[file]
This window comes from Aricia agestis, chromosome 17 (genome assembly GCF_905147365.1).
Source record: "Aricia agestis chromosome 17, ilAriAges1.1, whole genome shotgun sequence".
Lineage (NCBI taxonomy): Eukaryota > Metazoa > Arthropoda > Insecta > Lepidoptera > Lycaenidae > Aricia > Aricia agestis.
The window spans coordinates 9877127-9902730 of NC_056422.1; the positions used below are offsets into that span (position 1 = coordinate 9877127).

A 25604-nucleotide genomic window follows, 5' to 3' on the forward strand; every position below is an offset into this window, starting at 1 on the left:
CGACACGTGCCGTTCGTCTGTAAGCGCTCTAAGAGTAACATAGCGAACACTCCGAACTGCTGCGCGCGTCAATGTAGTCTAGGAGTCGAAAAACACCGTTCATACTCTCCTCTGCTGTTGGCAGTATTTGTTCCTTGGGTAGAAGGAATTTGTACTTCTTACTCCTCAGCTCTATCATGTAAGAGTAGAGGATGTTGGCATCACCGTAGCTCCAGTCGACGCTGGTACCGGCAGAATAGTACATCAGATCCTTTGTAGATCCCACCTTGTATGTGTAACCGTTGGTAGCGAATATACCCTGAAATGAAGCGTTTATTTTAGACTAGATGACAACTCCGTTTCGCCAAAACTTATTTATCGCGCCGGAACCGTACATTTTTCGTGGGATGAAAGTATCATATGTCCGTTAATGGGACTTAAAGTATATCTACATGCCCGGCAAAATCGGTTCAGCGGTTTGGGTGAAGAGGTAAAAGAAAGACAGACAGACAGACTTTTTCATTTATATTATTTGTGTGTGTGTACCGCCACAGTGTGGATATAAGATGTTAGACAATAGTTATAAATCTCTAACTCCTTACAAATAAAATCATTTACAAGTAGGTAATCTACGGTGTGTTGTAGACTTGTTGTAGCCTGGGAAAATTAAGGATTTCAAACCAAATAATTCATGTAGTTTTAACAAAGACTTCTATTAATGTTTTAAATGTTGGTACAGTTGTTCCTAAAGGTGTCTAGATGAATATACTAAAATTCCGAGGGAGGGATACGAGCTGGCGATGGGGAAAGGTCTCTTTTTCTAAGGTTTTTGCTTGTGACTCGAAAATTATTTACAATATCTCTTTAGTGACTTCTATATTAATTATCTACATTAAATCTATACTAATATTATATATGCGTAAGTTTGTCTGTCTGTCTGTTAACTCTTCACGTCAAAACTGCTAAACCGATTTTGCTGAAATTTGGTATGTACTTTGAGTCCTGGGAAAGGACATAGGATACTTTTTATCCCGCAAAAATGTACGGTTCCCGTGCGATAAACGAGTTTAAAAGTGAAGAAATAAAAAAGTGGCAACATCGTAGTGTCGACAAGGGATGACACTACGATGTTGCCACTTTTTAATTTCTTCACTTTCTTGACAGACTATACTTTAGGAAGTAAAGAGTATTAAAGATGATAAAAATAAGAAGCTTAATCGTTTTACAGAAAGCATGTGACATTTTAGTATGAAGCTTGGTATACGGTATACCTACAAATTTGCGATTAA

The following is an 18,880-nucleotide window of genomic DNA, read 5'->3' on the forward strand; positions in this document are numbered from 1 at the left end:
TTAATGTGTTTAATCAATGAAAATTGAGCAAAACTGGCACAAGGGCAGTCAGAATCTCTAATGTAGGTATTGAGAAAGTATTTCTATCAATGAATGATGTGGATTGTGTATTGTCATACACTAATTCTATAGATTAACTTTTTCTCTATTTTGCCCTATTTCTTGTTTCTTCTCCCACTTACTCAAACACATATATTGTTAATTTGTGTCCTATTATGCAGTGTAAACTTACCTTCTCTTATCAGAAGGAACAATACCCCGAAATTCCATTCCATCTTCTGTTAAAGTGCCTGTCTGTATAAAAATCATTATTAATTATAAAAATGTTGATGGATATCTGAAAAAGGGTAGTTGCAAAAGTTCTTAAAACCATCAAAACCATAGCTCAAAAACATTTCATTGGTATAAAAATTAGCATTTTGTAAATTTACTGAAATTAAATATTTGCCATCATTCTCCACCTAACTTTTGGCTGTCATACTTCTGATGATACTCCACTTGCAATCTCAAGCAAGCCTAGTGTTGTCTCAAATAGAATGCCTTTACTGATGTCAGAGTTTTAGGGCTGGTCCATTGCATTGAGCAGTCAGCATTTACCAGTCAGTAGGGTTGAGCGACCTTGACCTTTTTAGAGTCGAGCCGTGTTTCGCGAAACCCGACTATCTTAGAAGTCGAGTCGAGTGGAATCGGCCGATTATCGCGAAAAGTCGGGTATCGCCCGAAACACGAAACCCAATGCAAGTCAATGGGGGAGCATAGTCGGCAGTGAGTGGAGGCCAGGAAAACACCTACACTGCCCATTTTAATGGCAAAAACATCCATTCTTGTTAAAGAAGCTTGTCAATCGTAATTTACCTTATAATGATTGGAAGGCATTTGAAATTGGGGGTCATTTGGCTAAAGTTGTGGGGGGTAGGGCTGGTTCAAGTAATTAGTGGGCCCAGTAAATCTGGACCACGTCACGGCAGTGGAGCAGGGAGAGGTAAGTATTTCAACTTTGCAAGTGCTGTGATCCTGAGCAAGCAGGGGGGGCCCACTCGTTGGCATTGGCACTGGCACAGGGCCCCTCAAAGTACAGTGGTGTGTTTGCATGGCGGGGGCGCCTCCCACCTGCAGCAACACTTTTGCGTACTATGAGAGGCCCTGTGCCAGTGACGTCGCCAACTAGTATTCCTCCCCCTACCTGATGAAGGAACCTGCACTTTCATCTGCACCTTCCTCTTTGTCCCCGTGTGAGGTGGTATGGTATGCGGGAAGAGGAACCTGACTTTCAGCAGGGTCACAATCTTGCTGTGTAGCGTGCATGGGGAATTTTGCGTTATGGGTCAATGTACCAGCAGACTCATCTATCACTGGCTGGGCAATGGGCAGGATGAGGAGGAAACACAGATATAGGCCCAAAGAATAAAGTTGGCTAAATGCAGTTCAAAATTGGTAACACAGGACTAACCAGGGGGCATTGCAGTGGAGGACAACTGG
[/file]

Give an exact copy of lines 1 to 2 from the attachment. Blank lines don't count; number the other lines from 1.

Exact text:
This window comes from Aricia agestis, chromosome 17 (genome assembly GCF_905147365.1).
Source record: "Aricia agestis chromosome 17, ilAriAges1.1, whole genome shotgun sequence".